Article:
Brexit  

Expats could lose access to UK firms in no deal Brexit

Expats could lose access to UK firms in no deal Brexit

Clients of UK-based financial services firms who are themselves based in the UK are "unlikely" to be affected if there is no deal over Britain's departure from the European Union.

In a technical notice published today, the government has set out how the financial services sector will be affected in the event of a no-deal Brexit.

The government has said it will seek to minimise disruption and ensure continuity of financial services provision.

One example of this was the temporary permissions regime, which will allow EU-based firms currently passporting into the UK to continue operating for up to three years after Britain leaves the EU in March 2019.

The government also said it was giving regulators more powers to allow them to phase in post-exit rules, which will give companies time to adjust and avoid "cliff-edges".

The document said: "For UK-based customers accessing domestic services in the UK provided entirely by UK-based providers, there is unlikely to be any change as a result of exit.

"If UK customers will be affected by their firm’s planning for exit, then this should be clearly communicated to customers by the firm."

It added that UK-based customers of EU-based firms will be protected by the temporary permissions regime but it's UK citizens living abroad, who use UK firms operating in the EU, who were likely to be affected most.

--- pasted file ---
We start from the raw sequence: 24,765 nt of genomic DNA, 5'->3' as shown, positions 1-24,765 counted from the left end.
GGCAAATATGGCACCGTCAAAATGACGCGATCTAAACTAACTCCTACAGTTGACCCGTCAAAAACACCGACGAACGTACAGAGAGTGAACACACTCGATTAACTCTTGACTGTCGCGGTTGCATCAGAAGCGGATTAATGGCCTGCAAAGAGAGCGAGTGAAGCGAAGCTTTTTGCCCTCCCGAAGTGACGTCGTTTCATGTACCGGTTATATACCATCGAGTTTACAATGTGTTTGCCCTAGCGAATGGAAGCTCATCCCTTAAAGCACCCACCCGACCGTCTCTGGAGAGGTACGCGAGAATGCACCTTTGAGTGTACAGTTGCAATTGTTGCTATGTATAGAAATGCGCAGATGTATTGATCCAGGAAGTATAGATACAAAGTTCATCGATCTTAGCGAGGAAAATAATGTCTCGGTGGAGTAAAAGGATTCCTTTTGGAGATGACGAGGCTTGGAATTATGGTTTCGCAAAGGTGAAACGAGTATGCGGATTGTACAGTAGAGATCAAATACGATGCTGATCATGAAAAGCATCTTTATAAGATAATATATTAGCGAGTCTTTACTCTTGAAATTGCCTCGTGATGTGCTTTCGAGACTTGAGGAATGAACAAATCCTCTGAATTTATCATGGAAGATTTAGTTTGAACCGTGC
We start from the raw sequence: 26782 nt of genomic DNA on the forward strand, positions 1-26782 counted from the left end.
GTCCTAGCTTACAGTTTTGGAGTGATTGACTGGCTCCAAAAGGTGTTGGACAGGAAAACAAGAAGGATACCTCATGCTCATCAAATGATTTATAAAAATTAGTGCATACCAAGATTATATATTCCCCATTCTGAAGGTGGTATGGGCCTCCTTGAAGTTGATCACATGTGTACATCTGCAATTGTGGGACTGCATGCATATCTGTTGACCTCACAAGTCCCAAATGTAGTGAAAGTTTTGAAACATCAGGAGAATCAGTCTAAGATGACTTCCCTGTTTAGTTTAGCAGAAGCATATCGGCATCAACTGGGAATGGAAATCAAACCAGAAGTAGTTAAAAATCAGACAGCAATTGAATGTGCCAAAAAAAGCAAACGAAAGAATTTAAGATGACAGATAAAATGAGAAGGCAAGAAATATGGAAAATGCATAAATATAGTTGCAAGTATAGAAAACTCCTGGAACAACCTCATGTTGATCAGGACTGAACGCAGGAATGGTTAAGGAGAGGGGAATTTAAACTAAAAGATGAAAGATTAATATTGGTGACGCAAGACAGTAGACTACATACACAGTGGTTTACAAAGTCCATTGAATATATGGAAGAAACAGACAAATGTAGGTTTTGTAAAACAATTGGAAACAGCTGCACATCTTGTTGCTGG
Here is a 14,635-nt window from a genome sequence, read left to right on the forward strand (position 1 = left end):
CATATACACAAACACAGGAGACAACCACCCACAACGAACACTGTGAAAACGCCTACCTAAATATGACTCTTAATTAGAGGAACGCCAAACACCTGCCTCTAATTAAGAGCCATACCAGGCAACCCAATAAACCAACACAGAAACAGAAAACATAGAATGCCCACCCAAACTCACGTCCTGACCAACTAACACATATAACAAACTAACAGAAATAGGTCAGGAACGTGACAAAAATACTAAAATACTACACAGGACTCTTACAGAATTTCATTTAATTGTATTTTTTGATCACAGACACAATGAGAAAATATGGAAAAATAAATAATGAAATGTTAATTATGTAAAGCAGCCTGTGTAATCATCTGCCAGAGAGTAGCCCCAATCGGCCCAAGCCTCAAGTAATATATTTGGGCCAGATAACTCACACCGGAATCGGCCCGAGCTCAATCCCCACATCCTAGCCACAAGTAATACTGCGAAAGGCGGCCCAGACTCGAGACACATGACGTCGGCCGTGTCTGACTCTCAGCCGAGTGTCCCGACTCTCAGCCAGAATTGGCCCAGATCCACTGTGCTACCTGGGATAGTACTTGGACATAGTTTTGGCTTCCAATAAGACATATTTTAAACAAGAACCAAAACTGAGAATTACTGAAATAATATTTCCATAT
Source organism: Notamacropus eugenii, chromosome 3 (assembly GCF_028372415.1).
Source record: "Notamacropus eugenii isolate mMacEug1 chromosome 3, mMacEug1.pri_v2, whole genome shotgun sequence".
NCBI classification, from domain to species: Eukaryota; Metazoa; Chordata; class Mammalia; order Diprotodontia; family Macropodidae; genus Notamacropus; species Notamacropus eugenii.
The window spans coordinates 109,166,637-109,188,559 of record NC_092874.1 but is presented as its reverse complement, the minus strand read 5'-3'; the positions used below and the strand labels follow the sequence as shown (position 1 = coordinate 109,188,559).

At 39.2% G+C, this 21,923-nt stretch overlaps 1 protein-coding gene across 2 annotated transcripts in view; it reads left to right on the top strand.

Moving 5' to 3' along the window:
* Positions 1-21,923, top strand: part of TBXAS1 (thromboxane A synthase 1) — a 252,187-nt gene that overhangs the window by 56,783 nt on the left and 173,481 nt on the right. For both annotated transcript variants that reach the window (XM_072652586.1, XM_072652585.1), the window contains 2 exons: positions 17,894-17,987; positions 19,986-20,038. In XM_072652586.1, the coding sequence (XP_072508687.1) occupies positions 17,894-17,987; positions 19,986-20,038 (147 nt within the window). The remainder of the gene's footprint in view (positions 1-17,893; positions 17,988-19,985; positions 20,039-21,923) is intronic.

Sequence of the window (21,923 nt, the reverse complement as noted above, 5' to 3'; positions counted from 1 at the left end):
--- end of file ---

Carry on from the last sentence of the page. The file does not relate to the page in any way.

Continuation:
One example it gave was that EU-based clients would no longer be able to use the services of UK-based investment banks, and UK-based investment banks may be unable to service existing cross-border contracts.

The government said it was not able through unilateral action to fully address the risks faced by these people but said it was working with the EU to address this issue.

Dominic Raab, the secretary of state for exiting the EU, said: "I am still confident that getting a good deal is, by far, the most likely outcome.

"The vast majority, roughly 80 per cent, of the Withdrawal Agreement has now been agreed, and we are making further progress on those outstanding separation issues.

"And at the same time, naturally we have to got to consider the alternative possibility, that the EU does not match our ambition and pragmatism, and we do not reach a deal.

"Let me be clear about this. This is not what we want. And it’s not what we expect. But, we must be ready."

damian.fantato@ft.com